I had mentioned the video fix for this board in Part 1, but I don’t believe I went over it beyond mentioning. So here it is, Ray Carlsen recommended resistor change for improved Video. These boards shipped with an incorrect resistor installed in the VIC II area, that reduces the level of the Composite Video output. http://personalpages.tds.net/~rcarlsen/cbm/c64/SCHEMATICS/326298/early%20board%20weak%20video.txt
The resistor is R10 next to the VIC chip. His recommended fix is to add another resistor across the factory installed one. By doing this with the right value of resistor, you can get it set to the proper value. It is easier and safer to pull the resistor and replace it. Anytime you desolder a component you risk damage to the rather delicate circuit board traces. It can be done to look very neat as well.
You should be able to see the “stacked’ blue resistor overtop of the factory installed R10. This combination reduces the value to what it should have been. That did noticeably improve the video output. The factory resistor is 300 Ohms, the resistor that should be there is 120 Ohms. So obviously the signal is reduced. When putting a 220 Ohm resistor across the 300 that takes the value of the two resistors together to to give you around 127 Ohms, so that should be plenty close to the 120 that should be there.
So I managed to replace all of the electrolytic capacitors this C64. The Modulator was quite a pain this time around. Also due to that, I let my desoldering iron sit on idle hot for too long. The tip on it started to break down, so I will have to get a replacement. It worked well enough to finish the job though.
I know some people say replace the capacitors, some people say don’t mess with them if it is working correctly.
I say I hate desoldering the RF Modulator, but as far as something causing something I may see, well the modulator caps if they are going bad will affect the video output. The RF Modulator is tied in and affects the Composite output as well. Well that is what they say anyways, I really haven’t looked into it.
Above I have prepped to work on the capacitors. They are there, as well as my iron and desoldering iron, and solder collection can that I expel the solder into from the desoldering iron.
As I said the modulator was a pain. They had not “turned” the ears on the modulator to hold it in, they had bent over the small pins. I had to work the modulator loose by getting what I could off and putting pressure on the tab I had loose and hold it down while it cooled, then work my way around. I also ended up pulling the 3 square pins up out through the modulator top. That was my best bet to not lift traces. By heating them with my soldering iron from the top side inside the modulator, until it could put pulled up with my pliers that I was holding the pin with. Once they were out of the way, it was one of those pieces they bent over that was stuck in the end making it so I could remove it. I did loose some of the bottom pads, or do a good bit of damage to them where the can is soldered in with the tabs. In the end it doesn’t look to bad, the one that fell off I put back in place and reapplied solder. The one square pin lost the narrow pad from the bottom, but not the through hole apparently thankfully. It was the audio pin and that is why I decided to just heat and remove them pulling them up out. It was a good idea. They are a tight fit, so once I had them out, I ended up using a small file to file off the old solder so they would fit again. You don’t want them loose, because they are double soldered, you risk the solder loosing contact then.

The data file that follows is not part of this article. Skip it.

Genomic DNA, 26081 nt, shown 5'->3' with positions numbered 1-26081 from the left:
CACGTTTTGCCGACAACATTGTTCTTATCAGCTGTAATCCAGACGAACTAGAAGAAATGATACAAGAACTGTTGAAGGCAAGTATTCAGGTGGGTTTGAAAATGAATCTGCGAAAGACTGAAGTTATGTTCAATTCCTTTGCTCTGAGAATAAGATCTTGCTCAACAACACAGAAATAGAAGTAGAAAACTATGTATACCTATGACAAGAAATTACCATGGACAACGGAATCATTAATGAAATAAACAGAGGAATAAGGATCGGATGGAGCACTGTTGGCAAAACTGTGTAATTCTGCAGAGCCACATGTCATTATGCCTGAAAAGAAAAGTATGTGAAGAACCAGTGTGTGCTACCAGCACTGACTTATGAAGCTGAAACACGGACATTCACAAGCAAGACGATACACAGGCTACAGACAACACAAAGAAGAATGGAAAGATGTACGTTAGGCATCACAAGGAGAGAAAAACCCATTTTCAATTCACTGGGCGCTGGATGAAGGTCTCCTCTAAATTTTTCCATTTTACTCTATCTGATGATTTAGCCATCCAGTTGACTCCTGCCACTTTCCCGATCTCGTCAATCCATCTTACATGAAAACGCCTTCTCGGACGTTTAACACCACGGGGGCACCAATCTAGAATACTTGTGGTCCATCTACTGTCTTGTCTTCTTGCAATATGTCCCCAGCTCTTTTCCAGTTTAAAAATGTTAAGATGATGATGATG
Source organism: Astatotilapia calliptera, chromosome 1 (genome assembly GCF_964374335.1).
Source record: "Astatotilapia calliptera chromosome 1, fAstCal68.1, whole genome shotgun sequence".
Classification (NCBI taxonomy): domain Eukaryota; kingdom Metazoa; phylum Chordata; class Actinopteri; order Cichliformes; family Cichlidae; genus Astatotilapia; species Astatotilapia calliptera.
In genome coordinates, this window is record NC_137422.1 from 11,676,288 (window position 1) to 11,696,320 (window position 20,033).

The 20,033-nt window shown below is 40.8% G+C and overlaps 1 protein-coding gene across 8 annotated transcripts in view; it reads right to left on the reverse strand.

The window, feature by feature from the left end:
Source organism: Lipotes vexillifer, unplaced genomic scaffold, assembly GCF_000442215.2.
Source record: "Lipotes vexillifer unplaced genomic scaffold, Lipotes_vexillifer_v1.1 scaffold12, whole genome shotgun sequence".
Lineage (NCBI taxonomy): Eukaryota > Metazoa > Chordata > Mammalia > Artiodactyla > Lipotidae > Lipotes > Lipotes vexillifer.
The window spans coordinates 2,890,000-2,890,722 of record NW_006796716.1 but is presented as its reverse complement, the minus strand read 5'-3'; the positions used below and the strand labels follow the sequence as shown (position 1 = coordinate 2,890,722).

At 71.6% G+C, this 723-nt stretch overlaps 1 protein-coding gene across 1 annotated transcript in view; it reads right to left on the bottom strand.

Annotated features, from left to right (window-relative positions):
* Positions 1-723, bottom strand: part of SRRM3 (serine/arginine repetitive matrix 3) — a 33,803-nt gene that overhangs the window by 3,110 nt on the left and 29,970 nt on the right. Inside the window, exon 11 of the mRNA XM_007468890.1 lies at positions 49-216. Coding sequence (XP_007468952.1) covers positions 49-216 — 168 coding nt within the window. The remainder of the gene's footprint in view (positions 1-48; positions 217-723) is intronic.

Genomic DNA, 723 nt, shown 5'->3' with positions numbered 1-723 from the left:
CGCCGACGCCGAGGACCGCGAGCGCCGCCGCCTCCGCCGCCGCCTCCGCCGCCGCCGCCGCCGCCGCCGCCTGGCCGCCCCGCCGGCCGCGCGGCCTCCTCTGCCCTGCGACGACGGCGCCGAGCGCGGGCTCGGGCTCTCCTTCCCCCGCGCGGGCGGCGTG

After getting the modulator off, I replaced the capacitors in it, then went and replaced the remain ones before reinstalling it.
I cleaned a the tabs and such on the modulator and the holes in the to board to make sure it would fit back in easily. After that I reinstalled the cleaned up pins into the modulator. In the picture the center one had some solder on it again as I had started to reinstall it but pulled it back off.
I actually pulled it off, so I could check where the traces went under it, for those three pins. I wanted to be able to make sure they were making good contact before finalizing the work. So I reinstalled it, but I did not solder any of the tabs back tight before testing.
She still worked after the replacements. I haven’t tested the Keyboard or Sound though I guess. Yes I was wearing my ESD Wrist Strap. The blue mat is a grounded ESD soldering mat.
After it tested good, I then twisted the tabs on the modulator and soldered all of that back on. I did a bit of cleanup of the flux and reinstalled it into the bottom case. So now I need to do that keyboard work so I can put this all back together and use it again.
Here is my desoldering tip. I see this happen with Copper based tips, I guess this is Brass looking? If the hot solder is left on them it starts to dissolve the metal of the tip into the solder. It is replaceable, and I like the iron so I will see about ordering in a replacement for it. Once they start doing that they keep breaking down. Other types of tips will just burn the plating off and then will quit accepting solder and not transfer the heat properly. I will not leave it idle like that while it is on again. It was while I was working with the modulator, which may have taken a hour. I was taking care to not wreck it, so it took awhile.
Beyond the modulator it was an easy recap. Most of the capacitors I pulled tested pretty reasonable but not all.
Three of the 10uF capacitors tested with almost no capacitance. Otherwise they were a little inconsistent and all of them measured above their stated values. The new ones are closer to their rated values. With those three odd ones, I feel it was worth it.
Well on to revisit the keyboard. I really don’t want to take it apart again, but the * key is kind of important. So I will get that in the next and likely last post on this refurbishment.